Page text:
Pages: 168 Size: 6x9
"If anything, he was an anti-celebrity. He did not conform to society’s ideal of a refined classical musician. He did not even conform to the rhinestone image of a country music star. Nor did he care to. He was not merely a bohemian; he was an über-Bohemian."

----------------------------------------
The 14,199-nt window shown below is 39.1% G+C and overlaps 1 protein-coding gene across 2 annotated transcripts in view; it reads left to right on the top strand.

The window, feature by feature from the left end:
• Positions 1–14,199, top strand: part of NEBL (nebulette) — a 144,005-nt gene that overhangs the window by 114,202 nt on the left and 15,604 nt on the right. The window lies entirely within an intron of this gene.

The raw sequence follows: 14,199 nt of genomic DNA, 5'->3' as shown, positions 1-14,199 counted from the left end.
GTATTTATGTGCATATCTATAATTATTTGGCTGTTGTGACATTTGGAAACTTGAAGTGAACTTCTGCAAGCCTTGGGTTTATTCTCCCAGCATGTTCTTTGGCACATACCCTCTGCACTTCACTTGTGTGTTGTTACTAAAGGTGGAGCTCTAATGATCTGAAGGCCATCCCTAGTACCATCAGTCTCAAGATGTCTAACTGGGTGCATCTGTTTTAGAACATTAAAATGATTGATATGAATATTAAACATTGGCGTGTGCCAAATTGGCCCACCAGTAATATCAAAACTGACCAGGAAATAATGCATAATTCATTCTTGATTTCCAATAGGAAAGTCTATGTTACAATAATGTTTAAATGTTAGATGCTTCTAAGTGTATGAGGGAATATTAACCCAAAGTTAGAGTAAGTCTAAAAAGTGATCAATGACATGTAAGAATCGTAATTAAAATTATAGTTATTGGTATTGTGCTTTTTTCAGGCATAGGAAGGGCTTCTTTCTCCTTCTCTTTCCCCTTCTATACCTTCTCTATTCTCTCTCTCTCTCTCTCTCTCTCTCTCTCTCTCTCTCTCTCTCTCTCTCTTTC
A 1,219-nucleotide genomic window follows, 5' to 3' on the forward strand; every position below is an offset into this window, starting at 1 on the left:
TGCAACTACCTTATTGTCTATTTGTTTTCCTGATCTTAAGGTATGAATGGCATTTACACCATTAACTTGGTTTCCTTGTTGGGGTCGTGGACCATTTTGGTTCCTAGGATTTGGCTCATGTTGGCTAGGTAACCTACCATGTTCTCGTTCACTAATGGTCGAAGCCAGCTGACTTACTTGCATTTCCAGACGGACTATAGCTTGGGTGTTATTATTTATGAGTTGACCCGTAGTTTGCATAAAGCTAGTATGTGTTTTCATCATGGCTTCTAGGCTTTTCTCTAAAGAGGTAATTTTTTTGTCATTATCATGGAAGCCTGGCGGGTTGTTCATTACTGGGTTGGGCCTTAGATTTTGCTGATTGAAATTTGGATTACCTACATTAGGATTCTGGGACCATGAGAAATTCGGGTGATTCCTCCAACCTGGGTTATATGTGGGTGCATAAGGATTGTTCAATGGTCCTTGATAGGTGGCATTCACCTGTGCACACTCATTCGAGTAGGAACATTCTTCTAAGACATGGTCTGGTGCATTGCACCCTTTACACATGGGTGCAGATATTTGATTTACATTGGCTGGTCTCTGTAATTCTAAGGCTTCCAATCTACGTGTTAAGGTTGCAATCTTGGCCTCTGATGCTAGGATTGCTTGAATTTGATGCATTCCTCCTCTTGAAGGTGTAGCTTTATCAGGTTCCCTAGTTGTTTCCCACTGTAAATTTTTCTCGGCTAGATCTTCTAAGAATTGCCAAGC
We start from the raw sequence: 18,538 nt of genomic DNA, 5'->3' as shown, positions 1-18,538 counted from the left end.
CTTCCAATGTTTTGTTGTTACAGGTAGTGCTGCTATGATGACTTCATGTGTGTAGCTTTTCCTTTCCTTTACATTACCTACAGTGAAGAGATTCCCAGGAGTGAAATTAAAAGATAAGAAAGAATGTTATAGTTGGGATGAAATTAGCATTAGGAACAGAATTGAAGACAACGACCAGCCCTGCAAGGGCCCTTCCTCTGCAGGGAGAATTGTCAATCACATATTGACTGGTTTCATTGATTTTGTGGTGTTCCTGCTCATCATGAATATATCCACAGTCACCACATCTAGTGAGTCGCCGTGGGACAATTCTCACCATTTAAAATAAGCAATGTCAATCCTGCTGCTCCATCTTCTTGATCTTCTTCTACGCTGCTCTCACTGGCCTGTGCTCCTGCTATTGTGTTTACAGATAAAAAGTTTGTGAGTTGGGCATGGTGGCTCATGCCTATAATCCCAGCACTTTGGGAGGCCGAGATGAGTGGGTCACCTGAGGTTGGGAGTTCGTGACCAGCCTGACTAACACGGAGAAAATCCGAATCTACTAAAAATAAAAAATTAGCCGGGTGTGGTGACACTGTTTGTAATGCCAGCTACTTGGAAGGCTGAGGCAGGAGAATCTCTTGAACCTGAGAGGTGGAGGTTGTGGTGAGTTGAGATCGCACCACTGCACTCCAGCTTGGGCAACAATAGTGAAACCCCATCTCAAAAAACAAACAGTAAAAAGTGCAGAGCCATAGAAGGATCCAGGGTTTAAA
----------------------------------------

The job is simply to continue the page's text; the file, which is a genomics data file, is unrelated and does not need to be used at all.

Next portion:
Until his death in 1982, Edmonton luthier and composer Frank Gay built guitars for several famous musicians, including country stars Johnny Cash, Don Gibson, Webb Pierce, and Hank Snow. He entranced listeners with his singular talent on guitar and lute, and was well known within the music industry. Very few recordings of his work exist, and the sparse accounts of his life and work raise more questions than they answer. In uncovering the story of this private yet charming and often troubled man, Trevor Harrison does a tremendous service to Canadian culture and western music history. Musicians and instrument makers, as well as those interested in western Canadian history or Edmonton’s colourful past, will be fascinated by this biography of western Canadian luthier, musician, and guitar virtuoso Frank Gay.